Wow what a great winter so far, snow, snow and more snow.
Just be careful when you are driving as I've noticed many folks
driving a bit too fast in wintry conditions. Which of course brings
me to the subject of this installment in my "Legends" column. The
Seven Greatest Songs that may cause you to "driving a bit too
fast." Now with all due respect to our local law enforcement
officers, I must admit that when I'm driving and a certain song
comes up on my iPhone in shuffle mode, I have to keep my cool and
my foot from jamming down the pedal and imitating my childhood idol
Steve McQueen in "Bullitt." Lets face it, driving and music go hand
and hand, or foot and hand, or brain and foot, oh whatever! So away
#1. "Highway Star" by Deep Purple. This song has an amazing
driving groove powered by drummer extraordinaire Ian Paice, as well
as a killer guitar solo by Richie Blackmore. Oh, and the lyrics are
about cars - well kinda, it's a veiled double entendre about the
similarities between a woman and a car, novel idea. There is also a
great version of this song on the album "Live in Japan."
#2. "Ace of Spades" by Motörhead. Yes, fellow headbangers you
know the opening riff to this song and it says one thing and one
thing only "foot to the floor." Lemmy's vocal and jackhammer bass
guitar fuel this burning tune, but the lyrics, guitar and drumming
combine to make this a Top Ten All Time Heavy Rock Song. (Warning:
when listening, do watch your speed!)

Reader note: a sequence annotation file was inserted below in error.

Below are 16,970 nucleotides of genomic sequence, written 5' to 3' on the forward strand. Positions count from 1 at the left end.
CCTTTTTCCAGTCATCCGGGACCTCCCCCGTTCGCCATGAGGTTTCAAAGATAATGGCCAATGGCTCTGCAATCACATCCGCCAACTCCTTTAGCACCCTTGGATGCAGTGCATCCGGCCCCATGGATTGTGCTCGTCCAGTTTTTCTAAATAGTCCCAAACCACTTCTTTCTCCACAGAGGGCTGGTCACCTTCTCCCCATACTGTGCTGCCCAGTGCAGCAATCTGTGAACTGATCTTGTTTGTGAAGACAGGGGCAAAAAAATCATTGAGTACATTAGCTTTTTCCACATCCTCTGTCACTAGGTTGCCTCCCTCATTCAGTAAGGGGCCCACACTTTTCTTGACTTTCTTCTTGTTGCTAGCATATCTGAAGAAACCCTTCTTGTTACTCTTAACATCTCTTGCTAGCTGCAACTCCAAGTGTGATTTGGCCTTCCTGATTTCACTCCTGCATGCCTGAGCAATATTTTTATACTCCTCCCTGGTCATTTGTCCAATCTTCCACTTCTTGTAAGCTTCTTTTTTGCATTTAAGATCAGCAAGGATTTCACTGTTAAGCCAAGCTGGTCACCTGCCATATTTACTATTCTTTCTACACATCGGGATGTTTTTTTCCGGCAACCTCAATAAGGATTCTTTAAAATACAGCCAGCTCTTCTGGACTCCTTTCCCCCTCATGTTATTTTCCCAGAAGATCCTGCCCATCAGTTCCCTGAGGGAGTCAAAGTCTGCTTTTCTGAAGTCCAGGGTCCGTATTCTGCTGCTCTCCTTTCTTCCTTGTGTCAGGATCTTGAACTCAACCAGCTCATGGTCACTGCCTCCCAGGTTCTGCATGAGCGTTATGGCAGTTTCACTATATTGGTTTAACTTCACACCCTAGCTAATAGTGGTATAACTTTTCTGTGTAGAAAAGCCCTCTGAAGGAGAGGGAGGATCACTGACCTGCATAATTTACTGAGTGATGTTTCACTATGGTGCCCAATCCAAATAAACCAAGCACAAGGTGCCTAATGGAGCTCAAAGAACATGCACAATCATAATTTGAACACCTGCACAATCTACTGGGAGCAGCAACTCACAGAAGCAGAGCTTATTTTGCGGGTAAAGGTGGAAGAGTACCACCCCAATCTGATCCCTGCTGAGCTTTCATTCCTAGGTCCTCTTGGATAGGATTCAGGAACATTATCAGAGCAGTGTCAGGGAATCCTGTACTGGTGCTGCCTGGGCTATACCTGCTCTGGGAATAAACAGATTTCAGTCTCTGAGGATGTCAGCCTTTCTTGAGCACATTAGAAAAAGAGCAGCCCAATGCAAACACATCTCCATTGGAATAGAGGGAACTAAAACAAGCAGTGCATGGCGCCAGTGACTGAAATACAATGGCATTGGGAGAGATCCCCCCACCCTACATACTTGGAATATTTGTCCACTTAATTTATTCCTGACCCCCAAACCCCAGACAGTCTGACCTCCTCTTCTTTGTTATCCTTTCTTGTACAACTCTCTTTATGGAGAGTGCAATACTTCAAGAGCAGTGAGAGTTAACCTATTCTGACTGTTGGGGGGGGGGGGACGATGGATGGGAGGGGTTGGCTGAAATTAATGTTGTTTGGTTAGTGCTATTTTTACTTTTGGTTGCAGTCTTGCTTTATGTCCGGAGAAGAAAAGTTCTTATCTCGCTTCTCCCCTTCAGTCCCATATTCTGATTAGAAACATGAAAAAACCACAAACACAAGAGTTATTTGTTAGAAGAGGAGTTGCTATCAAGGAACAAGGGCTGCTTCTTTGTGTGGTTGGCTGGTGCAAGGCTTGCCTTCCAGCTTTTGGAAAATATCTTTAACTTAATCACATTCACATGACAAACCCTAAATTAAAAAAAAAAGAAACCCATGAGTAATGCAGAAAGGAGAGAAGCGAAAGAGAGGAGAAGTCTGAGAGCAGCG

#3. "Mizerlou" by Dick Dale. This is the ultimate up-tempo surf
instrumental of all time. The "king of the surf guitar" takes a
traditional Jewish wedding songs melody and speeds it up, adds a
ton of reverb and barrels his was through this three minute trip
down an icy luge of coolness. This song has been used in movies,
commercials and video games mostly because it rocks, but partially,
I think, it is also due to the fact that the music (do to the age
of the song) is "public domain" so there is no payment
#4. "Going Down" by Freddie King. This monster tune is a staple
for many cover bands all over the world, mostly from the Jeff Beck
version, but Freddie's version released in 1972 is a bit more
groovy and simmering. The track, produced by the great Leon
Russell, is fueled by the drumming of southern studio drum legend
Larry Londin. What a Groove!
#5. "Helter Skelter" by the Beatles. This is another one of
those songs whose intro just says "faster, faster, faster" (or at
least that's how my foot interprets it.) From the Beatles most
diverse and eclectic non titled "White Album" Paul's manic vocal
and guitar riffs play a card that was usually played by John
Lennon, it was "the Beatles song your parents might not like." Play
#6. "LA Woman" by the Doors. This song has been a consistent in
my live show for years, and one I can always count on to get people
up on the dance floor. Like most songs on this list it has the
necessary combo of a great drum part, a relentless musical hook (in
this case Ray Manzarek's Farfisa organ) and a truly original vocal.
It stands the test of time.
#7. "Ezy Ryder" by Jimi Hendrix. I love this song as it is the
song that first inspired me to make this list up many years ago.
The groove on this song is special because the drummer is R&B
legend and future Band of Gypsy Buddy Miles, not Mitch Mitchell
whose groove was more "jazzy" and linear then Buddy's knee
deep-in-the-rhythm approach. This record came late in Jimi's
career, and is one of the last great recordings he made IMHO.
Honorable Mention should go to these other great examples of
hype tunage. "Rumble" by Link Wray, "Southbound Train" by Leslie
West, "Sins a Good Mans Brother" by Grand Funk Railroad, "Anarchy
in the UK" by the Sex Pistols, and all of "Paul's Boutique" by the
Now, I say, listen to these songs and react accordingly, in the
safety of your favorite comfy chair!
Peace, love, and music,